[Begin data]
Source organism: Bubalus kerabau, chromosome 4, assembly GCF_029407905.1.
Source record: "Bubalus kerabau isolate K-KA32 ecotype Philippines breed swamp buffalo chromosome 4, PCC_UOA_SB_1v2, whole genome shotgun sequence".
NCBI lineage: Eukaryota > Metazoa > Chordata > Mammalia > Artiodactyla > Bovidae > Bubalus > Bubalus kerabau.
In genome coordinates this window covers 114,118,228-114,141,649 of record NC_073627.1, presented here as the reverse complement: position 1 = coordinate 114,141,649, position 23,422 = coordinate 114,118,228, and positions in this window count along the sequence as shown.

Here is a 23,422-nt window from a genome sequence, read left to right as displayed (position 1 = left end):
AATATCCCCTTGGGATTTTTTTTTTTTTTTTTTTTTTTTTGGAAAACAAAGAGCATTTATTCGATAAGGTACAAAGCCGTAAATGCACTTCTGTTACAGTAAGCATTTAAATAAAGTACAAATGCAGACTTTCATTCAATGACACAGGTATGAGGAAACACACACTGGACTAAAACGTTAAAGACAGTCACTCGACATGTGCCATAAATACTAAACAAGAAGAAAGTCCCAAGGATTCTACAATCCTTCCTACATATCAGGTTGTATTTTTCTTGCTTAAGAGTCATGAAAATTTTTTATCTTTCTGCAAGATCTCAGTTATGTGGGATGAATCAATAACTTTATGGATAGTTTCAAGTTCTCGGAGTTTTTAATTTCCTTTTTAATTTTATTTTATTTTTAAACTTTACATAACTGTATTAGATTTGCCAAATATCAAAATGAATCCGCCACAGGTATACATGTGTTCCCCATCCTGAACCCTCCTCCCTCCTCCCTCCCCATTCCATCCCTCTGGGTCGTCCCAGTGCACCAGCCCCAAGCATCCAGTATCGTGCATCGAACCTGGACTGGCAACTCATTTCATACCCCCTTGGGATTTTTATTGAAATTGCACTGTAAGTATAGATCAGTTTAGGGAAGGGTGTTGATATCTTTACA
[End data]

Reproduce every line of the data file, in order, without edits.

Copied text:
Source organism: Bubalus kerabau, chromosome 4, assembly GCF_029407905.1.
Source record: "Bubalus kerabau isolate K-KA32 ecotype Philippines breed swamp buffalo chromosome 4, PCC_UOA_SB_1v2, whole genome shotgun sequence".
NCBI lineage: Eukaryota > Metazoa > Chordata > Mammalia > Artiodactyla > Bovidae > Bubalus > Bubalus kerabau.
In genome coordinates this window covers 114,118,228-114,141,649 of record NC_073627.1, presented here as the reverse complement: position 1 = coordinate 114,141,649, position 23,422 = coordinate 114,118,228, and positions in this window count along the sequence as shown.

Here is a 23,422-nt window from a genome sequence, read left to right as displayed (position 1 = left end):
AATATCCCCTTGGGATTTTTTTTTTTTTTTTTTTTTTTTTGGAAAACAAAGAGCATTTATTCGATAAGGTACAAAGCCGTAAATGCACTTCTGTTACAGTAAGCATTTAAATAAAGTACAAATGCAGACTTTCATTCAATGACACAGGTATGAGGAAACACACACTGGACTAAAACGTTAAAGACAGTCACTCGACATGTGCCATAAATACTAAACAAGAAGAAAGTCCCAAGGATTCTACAATCCTTCCTACATATCAGGTTGTATTTTTCTTGCTTAAGAGTCATGAAAATTTTTTATCTTTCTGCAAGATCTCAGTTATGTGGGATGAATCAATAACTTTATGGATAGTTTCAAGTTCTCGGAGTTTTTAATTTCCTTTTTAATTTTATTTTATTTTTAAACTTTACATAACTGTATTAGATTTGCCAAATATCAAAATGAATCCGCCACAGGTATACATGTGTTCCCCATCCTGAACCCTCCTCCCTCCTCCCTCCCCATTCCATCCCTCTGGGTCGTCCCAGTGCACCAGCCCCAAGCATCCAGTATCGTGCATCGAACCTGGACTGGCAACTCATTTCATACCCCCTTGGGATTTTTATTGAAATTGCACTGTAAGTATAGATCAGTTTAGGGAAGGGTGTTGATATCTTTACA